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Many children grew up with a parent who is an alcoholic, a person physically and emotionally addicted to alcohol. Alcoholism has been around for centuries, yet no one has discovered how to prevent or stop it. Acknowledging the problem and reaching out for support can help you help your family - and ensure that your future does not repeat your parent's past.
An alcoholic parent is never the child's fault. Many children of alcoholics try to hide the problem or find themselves telling lies to cover up for a parent's drinking. Admitting that your parent has a problem is the first step in taking control. Being aware of how your parent's drinking affects, you can help put things in perspective. For example, some young people who live with alcoholic parents become afraid to speak out or show any normal anger or emotion because they worry it may trigger a parent's drinking binge.
Likewise, realizing that you are not the cause of a parent's drinking problem can help you feel better about yourself.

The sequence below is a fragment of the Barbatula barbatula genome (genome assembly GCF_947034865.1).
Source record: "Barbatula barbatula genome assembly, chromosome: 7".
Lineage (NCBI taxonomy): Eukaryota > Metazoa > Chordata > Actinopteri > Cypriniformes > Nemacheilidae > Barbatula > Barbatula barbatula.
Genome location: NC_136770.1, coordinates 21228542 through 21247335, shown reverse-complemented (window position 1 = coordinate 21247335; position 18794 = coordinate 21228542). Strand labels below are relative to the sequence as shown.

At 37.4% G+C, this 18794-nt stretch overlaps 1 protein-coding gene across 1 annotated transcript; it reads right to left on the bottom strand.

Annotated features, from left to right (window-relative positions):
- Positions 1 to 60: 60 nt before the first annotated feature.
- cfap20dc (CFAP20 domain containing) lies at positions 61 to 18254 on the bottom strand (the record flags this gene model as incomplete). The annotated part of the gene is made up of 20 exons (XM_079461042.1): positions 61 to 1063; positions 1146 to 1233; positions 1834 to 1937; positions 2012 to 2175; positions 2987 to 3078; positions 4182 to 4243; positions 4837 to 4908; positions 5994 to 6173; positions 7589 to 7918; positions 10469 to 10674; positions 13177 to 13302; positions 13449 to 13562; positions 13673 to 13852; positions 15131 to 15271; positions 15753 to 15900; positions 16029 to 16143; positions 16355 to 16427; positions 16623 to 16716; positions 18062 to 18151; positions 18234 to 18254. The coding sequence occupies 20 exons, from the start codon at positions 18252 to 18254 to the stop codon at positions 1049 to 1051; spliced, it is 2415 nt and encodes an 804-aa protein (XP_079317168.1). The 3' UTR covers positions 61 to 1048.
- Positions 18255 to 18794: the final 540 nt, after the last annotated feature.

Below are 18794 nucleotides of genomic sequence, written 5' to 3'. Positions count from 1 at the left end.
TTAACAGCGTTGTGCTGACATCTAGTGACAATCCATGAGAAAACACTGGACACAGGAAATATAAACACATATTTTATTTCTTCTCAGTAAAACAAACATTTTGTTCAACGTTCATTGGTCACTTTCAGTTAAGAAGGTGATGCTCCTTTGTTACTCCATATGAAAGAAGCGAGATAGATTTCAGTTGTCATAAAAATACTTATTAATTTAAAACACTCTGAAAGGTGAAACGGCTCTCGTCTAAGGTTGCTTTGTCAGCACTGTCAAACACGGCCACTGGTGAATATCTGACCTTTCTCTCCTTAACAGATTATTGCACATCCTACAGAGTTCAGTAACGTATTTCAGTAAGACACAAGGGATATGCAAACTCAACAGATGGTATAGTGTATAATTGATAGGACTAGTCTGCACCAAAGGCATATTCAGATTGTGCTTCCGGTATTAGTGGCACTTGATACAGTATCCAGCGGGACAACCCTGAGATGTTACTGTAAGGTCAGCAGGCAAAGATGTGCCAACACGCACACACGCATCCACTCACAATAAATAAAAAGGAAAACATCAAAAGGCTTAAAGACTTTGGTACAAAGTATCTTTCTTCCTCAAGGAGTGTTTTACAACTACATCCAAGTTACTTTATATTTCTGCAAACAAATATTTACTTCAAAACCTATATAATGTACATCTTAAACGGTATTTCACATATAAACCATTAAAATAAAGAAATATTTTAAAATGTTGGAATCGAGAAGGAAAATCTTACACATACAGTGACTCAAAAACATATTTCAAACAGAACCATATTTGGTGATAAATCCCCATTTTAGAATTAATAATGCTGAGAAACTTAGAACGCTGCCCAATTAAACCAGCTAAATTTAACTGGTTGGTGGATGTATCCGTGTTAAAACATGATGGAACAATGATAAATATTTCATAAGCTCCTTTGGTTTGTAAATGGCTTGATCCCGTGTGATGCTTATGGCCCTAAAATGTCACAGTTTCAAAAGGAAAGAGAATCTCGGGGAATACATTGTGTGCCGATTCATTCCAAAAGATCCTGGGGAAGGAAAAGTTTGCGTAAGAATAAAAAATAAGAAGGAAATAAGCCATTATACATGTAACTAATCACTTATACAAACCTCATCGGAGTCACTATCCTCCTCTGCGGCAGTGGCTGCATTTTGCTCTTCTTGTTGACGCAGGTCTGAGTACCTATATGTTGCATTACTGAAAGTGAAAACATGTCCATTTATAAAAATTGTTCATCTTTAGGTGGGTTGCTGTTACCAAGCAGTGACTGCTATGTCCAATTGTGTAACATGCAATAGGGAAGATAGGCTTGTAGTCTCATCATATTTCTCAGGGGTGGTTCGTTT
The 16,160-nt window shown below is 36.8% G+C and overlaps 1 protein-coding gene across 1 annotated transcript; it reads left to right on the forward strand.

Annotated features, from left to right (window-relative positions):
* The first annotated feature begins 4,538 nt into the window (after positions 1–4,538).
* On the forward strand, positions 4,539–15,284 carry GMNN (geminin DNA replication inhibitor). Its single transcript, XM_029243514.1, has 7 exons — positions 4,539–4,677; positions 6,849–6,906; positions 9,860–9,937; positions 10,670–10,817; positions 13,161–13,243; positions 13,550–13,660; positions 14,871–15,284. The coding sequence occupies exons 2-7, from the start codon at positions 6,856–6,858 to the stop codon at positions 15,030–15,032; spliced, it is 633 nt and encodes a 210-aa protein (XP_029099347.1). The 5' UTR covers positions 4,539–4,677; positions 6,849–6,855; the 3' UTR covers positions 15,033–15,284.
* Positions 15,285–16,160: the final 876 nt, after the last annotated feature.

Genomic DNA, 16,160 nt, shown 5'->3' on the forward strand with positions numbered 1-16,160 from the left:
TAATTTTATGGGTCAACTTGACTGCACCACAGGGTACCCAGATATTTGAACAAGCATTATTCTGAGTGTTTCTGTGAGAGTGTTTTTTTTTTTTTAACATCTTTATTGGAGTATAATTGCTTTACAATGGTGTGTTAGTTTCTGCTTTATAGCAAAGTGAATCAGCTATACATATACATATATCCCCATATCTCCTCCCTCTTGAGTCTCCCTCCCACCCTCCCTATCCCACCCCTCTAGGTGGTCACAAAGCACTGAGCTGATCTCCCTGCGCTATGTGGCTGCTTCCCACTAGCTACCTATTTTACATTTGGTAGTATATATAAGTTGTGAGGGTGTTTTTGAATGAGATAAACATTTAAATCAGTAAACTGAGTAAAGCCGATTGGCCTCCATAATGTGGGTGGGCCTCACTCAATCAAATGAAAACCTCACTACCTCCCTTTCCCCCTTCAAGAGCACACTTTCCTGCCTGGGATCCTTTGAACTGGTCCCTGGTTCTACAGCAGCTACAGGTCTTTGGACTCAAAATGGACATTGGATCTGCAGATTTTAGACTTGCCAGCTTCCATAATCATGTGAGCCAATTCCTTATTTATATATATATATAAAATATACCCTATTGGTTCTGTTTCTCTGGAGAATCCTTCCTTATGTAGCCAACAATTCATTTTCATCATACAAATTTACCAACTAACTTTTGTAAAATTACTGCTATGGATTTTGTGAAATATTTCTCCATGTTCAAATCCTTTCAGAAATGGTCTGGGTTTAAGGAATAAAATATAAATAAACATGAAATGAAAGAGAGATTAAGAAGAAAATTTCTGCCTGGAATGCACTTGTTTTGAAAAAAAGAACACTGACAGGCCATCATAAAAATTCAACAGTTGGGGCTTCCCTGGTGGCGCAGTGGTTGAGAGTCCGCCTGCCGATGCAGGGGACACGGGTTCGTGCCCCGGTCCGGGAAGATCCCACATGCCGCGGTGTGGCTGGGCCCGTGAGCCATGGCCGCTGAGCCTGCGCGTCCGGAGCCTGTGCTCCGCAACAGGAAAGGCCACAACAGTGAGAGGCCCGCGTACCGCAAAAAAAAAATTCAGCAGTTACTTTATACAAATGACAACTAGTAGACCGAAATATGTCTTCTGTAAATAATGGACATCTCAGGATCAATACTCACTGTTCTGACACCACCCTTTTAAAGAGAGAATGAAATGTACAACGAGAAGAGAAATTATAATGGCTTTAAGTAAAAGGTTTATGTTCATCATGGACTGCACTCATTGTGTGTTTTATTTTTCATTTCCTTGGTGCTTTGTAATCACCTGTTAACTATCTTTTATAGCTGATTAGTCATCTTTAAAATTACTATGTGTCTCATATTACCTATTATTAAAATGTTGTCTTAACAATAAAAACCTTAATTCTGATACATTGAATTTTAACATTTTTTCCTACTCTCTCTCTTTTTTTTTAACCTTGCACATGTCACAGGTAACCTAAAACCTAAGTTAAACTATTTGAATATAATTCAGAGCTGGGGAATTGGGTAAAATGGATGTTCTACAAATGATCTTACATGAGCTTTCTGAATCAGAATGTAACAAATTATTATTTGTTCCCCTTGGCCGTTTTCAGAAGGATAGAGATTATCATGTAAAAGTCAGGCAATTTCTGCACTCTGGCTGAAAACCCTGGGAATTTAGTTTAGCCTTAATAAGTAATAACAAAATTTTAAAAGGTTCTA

It's good to share your feelings with a friend, but it's equally important to talk to one of the member of your family, your doctor, or a therapist. The folks at your college health center can also help. Since, alcoholism is such a widespread problem, several organizations offer confidential support groups and meetings for people living with alcoholics. You're not betraying your parent by seeking help. It is not disloyal to seek help in dealing with the problems that your parent's drinking create for you.
Although you're still your parent's 'kid', and he or she probably still sees you that way, you can call your campus health center or talk to your doctor, who can help you find a therapist or alcoholism counselor. A therapist or counselor can give you advice about how to help your family be safe and healthy. This might include having an intervention to help your parent face the alcoholism, finding a support group or alcohol rehabilitation facility for your parent, or even helping family members get out of the house. You're not alone - there are people out there who will help you to help your family.
Alcoholism is a disease and not a behavior, chances are that you won't be able to change your parent's actions alone. But you can show your love and support - and, above all, take care of yourself.